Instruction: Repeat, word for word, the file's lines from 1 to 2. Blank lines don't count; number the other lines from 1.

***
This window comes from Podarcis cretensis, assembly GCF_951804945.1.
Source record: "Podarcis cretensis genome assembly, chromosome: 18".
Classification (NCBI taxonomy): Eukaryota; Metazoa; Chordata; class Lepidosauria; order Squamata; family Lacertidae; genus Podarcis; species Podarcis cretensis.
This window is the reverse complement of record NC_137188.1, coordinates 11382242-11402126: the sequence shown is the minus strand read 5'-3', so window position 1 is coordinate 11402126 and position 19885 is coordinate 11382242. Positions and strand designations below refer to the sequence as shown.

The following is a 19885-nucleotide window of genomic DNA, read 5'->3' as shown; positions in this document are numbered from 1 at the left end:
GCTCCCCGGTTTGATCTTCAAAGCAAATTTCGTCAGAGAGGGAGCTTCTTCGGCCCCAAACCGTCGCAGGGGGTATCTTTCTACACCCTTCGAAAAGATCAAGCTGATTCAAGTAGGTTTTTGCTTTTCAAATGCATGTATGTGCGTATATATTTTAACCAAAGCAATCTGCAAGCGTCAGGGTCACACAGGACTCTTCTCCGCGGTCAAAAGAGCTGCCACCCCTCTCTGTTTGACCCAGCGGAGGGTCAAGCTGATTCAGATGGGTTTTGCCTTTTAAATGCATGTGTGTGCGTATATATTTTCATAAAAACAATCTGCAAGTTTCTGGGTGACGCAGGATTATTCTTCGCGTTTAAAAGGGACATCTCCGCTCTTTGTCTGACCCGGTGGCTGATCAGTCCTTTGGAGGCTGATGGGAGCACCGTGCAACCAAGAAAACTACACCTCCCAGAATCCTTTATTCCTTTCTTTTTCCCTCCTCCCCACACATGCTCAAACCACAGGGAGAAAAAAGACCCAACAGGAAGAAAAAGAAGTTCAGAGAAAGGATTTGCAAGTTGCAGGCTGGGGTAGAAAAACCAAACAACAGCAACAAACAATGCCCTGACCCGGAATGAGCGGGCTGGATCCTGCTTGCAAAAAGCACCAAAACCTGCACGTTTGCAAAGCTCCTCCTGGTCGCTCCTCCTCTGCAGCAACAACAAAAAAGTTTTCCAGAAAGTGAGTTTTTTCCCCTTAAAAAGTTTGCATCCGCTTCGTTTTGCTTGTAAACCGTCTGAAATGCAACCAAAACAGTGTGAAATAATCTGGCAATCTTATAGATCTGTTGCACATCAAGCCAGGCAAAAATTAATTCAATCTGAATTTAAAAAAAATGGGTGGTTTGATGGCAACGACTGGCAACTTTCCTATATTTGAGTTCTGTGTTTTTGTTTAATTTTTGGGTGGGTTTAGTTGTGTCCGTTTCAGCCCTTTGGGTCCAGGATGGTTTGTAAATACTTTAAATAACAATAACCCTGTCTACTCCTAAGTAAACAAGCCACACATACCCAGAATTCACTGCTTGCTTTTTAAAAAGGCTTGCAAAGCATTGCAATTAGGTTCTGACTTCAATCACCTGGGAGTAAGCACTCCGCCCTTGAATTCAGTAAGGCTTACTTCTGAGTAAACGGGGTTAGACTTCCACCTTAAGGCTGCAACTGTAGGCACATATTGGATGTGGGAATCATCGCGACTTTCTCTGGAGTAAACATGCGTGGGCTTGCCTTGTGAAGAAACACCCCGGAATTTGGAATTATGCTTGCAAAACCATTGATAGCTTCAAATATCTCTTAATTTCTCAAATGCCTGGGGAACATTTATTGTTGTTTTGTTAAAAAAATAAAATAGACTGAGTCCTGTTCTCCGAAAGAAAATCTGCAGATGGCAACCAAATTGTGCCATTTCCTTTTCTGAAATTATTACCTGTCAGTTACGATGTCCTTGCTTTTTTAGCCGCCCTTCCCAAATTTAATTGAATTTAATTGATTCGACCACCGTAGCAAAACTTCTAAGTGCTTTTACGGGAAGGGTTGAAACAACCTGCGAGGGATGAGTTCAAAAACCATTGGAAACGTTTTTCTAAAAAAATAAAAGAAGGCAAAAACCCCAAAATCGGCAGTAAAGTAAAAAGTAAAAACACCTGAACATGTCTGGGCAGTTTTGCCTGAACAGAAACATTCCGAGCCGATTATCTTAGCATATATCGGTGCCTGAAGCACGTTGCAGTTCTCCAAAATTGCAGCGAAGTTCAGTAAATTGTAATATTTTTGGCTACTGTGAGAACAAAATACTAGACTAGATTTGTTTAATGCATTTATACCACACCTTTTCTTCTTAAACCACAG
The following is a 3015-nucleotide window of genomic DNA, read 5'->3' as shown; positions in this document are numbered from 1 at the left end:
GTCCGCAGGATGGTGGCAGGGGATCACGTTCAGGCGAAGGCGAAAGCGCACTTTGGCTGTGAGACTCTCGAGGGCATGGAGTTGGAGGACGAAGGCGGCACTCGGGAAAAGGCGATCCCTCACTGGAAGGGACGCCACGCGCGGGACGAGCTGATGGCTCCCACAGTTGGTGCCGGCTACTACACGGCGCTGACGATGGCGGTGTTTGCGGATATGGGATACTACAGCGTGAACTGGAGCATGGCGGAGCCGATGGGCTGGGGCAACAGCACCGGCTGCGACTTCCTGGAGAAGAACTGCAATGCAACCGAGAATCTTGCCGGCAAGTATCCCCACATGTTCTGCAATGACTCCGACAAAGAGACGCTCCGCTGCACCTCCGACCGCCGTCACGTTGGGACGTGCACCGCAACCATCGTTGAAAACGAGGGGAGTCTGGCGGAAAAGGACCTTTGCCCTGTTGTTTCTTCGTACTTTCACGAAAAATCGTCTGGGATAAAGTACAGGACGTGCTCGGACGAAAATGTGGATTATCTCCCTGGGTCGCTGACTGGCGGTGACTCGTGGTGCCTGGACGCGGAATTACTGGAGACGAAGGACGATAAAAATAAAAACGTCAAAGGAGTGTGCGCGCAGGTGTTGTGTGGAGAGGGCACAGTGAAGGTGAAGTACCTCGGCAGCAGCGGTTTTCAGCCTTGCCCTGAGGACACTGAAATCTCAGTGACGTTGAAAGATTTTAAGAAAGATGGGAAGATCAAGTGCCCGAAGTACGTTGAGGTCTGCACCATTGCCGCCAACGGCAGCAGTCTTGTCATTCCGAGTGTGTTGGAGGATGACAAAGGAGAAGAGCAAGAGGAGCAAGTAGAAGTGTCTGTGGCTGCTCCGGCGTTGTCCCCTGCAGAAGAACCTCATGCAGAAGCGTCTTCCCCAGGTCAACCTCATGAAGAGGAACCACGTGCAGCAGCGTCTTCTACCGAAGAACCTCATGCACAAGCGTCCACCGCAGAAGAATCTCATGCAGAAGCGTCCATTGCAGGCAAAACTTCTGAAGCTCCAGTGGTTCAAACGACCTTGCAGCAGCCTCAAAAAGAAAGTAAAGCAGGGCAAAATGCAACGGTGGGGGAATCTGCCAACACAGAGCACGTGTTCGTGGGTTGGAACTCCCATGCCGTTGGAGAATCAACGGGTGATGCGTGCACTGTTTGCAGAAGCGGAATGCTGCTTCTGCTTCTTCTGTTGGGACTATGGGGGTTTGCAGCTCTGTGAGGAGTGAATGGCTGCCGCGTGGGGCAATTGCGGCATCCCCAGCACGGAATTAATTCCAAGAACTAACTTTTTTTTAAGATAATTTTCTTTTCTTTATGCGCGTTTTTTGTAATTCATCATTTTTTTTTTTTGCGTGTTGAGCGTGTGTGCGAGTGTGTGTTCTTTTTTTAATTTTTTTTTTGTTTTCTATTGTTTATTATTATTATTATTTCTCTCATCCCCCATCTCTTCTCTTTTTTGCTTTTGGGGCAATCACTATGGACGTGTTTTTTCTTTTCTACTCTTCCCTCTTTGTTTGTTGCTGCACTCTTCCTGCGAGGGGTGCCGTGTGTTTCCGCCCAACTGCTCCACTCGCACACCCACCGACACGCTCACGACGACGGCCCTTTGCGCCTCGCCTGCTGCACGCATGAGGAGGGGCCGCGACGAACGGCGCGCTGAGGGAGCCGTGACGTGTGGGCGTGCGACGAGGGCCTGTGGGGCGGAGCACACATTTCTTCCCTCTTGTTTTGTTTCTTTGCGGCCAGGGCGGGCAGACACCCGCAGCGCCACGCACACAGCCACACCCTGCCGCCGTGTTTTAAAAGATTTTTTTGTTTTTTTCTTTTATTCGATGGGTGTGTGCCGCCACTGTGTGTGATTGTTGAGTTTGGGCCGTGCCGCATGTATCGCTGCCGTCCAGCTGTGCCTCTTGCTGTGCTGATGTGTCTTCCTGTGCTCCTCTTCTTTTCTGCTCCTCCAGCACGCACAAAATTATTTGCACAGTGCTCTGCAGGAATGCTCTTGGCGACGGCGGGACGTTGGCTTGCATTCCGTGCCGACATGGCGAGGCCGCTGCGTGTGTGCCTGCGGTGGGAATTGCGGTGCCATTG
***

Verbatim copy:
This window comes from Podarcis cretensis, assembly GCF_951804945.1.
Source record: "Podarcis cretensis genome assembly, chromosome: 18".